by Jim Patterson
Feb. 16, 2022
It’s 45 minutes before Sunday services start at John Wesley United Methodist Church, but already the sounds of a bassist and drummer warming up rumble through the sanctuary.
Angel Haynes strides in, armed with a tambourine adorned with flowing blue scarves. She immediately starts moving to the rhythm, using the tambourine to accent the beat.
She will spend the whole service on her feet, swaying with the music and shouting out the occasional “Amen!” She has been a member of this predominantly Black congregation for four years, and occasionally testifies during worship about her experience visiting and then becoming one of the 400 or so members.
“I once was a visitor,” Haynes said. “But look at me now; God has given me a home. … We’re not visitors here. We’re all family just looking for a home.”
The forerunner of John Wesley United Methodist Church was formed in 1898 in this Nashville working-class neighborhood, which is on the outskirts of the trendy 12 South district.
“It’s up to Black folk to make sure our history continues to go all year-round,” said the Rev. Daniel M. Hayes, who is in his 10th year as pastor of the church. He had a previous stint at John Wesley United Methodist Church in the 1990s.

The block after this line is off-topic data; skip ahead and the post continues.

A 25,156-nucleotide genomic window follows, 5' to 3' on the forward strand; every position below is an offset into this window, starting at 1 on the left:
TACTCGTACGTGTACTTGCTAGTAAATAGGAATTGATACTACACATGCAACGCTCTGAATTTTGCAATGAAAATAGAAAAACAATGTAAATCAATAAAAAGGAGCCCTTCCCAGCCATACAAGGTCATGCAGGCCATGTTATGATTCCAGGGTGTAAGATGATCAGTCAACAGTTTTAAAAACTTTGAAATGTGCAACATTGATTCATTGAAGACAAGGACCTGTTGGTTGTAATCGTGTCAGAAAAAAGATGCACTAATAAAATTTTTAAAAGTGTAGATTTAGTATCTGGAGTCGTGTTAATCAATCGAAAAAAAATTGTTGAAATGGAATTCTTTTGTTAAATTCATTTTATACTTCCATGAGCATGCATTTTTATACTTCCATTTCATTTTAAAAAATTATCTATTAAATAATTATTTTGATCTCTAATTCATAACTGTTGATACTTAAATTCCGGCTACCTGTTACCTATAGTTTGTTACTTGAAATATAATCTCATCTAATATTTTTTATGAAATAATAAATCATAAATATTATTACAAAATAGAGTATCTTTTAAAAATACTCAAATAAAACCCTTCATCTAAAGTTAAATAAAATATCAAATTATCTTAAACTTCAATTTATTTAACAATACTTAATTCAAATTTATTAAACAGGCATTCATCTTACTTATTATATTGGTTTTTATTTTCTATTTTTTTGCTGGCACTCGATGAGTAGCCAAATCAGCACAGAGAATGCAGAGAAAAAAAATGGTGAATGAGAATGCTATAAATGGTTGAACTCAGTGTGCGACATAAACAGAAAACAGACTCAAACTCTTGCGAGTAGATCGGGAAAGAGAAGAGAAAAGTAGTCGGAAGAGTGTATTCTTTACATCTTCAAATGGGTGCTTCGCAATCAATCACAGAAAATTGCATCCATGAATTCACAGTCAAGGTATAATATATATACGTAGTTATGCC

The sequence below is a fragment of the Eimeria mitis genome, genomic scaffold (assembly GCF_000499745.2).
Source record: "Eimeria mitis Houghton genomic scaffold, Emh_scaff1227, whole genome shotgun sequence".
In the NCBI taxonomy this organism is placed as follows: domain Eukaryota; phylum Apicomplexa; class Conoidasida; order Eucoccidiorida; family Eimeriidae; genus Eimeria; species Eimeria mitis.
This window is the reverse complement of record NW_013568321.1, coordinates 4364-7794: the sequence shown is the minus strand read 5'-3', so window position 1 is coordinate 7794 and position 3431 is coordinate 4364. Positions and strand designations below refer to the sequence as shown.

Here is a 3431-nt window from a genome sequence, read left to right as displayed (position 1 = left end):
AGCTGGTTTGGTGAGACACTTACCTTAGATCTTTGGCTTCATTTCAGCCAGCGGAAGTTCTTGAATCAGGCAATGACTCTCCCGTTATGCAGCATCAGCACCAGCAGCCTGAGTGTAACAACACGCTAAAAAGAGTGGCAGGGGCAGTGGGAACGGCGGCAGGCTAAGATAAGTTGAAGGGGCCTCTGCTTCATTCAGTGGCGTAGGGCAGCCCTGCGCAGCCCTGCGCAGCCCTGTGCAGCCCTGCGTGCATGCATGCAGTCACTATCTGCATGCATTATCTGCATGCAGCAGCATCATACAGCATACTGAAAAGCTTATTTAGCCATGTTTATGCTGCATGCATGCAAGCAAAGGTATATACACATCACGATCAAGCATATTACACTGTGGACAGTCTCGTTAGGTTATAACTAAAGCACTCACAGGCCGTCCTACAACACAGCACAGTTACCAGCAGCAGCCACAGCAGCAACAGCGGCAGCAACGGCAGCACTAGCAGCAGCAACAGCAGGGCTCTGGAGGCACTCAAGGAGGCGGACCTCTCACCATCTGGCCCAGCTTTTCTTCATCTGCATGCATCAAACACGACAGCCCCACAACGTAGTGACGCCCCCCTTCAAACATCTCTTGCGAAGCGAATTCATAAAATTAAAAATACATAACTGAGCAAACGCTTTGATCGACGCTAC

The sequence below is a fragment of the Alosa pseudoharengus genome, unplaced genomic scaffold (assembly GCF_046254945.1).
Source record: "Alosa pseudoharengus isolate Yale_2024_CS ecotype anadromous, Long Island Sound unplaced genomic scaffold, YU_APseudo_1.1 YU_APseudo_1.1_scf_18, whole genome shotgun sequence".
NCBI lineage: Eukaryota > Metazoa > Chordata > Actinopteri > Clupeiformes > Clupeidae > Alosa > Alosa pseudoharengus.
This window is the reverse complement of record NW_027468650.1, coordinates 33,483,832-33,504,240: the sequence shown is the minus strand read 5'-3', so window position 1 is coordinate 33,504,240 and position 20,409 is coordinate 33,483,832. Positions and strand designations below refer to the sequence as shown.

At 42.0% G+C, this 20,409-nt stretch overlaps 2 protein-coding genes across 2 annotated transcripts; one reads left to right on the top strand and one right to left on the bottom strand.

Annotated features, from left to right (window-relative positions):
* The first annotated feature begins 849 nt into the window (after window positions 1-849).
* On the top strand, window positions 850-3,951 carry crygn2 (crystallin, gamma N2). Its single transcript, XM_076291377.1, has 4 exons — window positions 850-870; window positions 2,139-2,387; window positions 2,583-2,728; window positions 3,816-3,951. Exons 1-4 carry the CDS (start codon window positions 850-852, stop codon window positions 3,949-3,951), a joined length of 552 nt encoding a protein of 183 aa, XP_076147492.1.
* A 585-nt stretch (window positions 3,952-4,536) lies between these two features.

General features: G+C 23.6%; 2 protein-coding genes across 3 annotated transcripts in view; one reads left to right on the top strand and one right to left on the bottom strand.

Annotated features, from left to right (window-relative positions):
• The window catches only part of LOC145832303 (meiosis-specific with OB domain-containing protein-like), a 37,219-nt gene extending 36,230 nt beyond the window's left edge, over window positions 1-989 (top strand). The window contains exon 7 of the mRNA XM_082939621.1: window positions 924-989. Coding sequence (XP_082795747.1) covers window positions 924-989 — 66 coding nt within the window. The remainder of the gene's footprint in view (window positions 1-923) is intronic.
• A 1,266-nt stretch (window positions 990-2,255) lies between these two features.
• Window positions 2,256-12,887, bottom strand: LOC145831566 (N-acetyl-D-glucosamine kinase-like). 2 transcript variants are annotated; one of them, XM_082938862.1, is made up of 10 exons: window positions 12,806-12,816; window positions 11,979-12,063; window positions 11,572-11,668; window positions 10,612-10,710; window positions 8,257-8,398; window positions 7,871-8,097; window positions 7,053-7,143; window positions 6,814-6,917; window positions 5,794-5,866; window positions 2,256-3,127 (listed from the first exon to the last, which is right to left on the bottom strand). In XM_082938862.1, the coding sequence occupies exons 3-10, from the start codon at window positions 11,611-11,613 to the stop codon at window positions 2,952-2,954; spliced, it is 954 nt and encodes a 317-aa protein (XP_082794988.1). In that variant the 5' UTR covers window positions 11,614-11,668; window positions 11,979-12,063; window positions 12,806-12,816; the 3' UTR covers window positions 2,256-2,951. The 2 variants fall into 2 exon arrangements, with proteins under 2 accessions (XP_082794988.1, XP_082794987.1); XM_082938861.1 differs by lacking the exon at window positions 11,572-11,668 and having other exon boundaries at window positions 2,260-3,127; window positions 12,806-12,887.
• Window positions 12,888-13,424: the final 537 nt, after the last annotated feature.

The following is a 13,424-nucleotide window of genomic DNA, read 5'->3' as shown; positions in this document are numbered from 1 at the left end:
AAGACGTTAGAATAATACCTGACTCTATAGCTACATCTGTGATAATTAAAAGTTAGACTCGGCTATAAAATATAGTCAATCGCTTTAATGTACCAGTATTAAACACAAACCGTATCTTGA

“I think the way for Black people to move forward, especially young Black people, is to be inclusive, instead of being just ‘Black is this, Black is that,’” said Hayes, 64. “I think sometimes that holds our kids back. We have to learn to integrate, mingle with everybody.”
At the Feb. 6 service, Janice A. Hayes, the pastor’s wife, talked about the accomplishments of Dr. Rebecca Lee Crumpler (1831-1895), the first African American woman to become a medical doctor.
“Although she encountered prejudice and hostility as a Black female doctor, she persisted, and soon discovered her life’s mission, treating illness in poor women and children,” Janice Hayes told the 50 or so congregants gathered on a Sunday still affected by the coronavirus.